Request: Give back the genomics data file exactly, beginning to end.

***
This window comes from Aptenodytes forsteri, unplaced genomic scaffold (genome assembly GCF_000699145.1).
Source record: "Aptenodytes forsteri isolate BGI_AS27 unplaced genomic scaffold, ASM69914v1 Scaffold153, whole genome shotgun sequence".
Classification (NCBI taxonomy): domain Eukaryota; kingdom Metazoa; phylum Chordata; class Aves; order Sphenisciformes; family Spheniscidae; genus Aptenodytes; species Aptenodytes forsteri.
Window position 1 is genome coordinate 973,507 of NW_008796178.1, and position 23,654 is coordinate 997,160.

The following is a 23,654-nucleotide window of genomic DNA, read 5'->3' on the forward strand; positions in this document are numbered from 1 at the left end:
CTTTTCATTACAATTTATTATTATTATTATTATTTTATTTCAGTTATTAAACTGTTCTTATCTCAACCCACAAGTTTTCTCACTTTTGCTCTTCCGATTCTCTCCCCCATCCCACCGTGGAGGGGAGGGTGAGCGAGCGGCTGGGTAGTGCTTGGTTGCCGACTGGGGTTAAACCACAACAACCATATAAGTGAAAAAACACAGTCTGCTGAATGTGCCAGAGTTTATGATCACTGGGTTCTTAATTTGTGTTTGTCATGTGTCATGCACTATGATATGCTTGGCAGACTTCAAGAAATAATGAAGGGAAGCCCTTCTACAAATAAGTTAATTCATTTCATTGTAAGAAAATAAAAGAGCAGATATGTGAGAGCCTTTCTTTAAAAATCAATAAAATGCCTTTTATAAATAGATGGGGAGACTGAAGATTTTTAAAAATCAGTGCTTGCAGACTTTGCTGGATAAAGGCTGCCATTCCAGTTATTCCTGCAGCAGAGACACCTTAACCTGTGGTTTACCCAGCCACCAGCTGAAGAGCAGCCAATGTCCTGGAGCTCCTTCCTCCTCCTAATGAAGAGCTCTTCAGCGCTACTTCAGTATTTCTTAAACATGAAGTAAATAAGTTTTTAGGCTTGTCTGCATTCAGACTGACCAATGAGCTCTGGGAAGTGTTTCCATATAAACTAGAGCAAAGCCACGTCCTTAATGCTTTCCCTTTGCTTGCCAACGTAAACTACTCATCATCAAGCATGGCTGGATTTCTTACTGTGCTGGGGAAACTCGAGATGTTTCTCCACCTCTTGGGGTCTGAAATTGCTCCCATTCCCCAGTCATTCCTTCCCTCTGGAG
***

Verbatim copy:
This window comes from Aptenodytes forsteri, unplaced genomic scaffold (genome assembly GCF_000699145.1).
Source record: "Aptenodytes forsteri isolate BGI_AS27 unplaced genomic scaffold, ASM69914v1 Scaffold153, whole genome shotgun sequence".
Classification (NCBI taxonomy): domain Eukaryota; kingdom Metazoa; phylum Chordata; class Aves; order Sphenisciformes; family Spheniscidae; genus Aptenodytes; species Aptenodytes forsteri.
Window position 1 is genome coordinate 973,507 of NW_008796178.1, and position 23,654 is coordinate 997,160.

The following is a 23,654-nucleotide window of genomic DNA, read 5'->3' on the forward strand; positions in this document are numbered from 1 at the left end:
CTTTTCATTACAATTTATTATTATTATTATTATTTTATTTCAGTTATTAAACTGTTCTTATCTCAACCCACAAGTTTTCTCACTTTTGCTCTTCCGATTCTCTCCCCCATCCCACCGTGGAGGGGAGGGTGAGCGAGCGGCTGGGTAGTGCTTGGTTGCCGACTGGGGTTAAACCACAACAACCATATAAGTGAAAAAACACAGTCTGCTGAATGTGCCAGAGTTTATGATCACTGGGTTCTTAATTTGTGTTTGTCATGTGTCATGCACTATGATATGCTTGGCAGACTTCAAGAAATAATGAAGGGAAGCCCTTCTACAAATAAGTTAATTCATTTCATTGTAAGAAAATAAAAGAGCAGATATGTGAGAGCCTTTCTTTAAAAATCAATAAAATGCCTTTTATAAATAGATGGGGAGACTGAAGATTTTTAAAAATCAGTGCTTGCAGACTTTGCTGGATAAAGGCTGCCATTCCAGTTATTCCTGCAGCAGAGACACCTTAACCTGTGGTTTACCCAGCCACCAGCTGAAGAGCAGCCAATGTCCTGGAGCTCCTTCCTCCTCCTAATGAAGAGCTCTTCAGCGCTACTTCAGTATTTCTTAAACATGAAGTAAATAAGTTTTTAGGCTTGTCTGCATTCAGACTGACCAATGAGCTCTGGGAAGTGTTTCCATATAAACTAGAGCAAAGCCACGTCCTTAATGCTTTCCCTTTGCTTGCCAACGTAAACTACTCATCATCAAGCATGGCTGGATTTCTTACTGTGCTGGGGAAACTCGAGATGTTTCTCCACCTCTTGGGGTCTGAAATTGCTCCCATTCCCCAGTCATTCCTTCCCTCTGGAG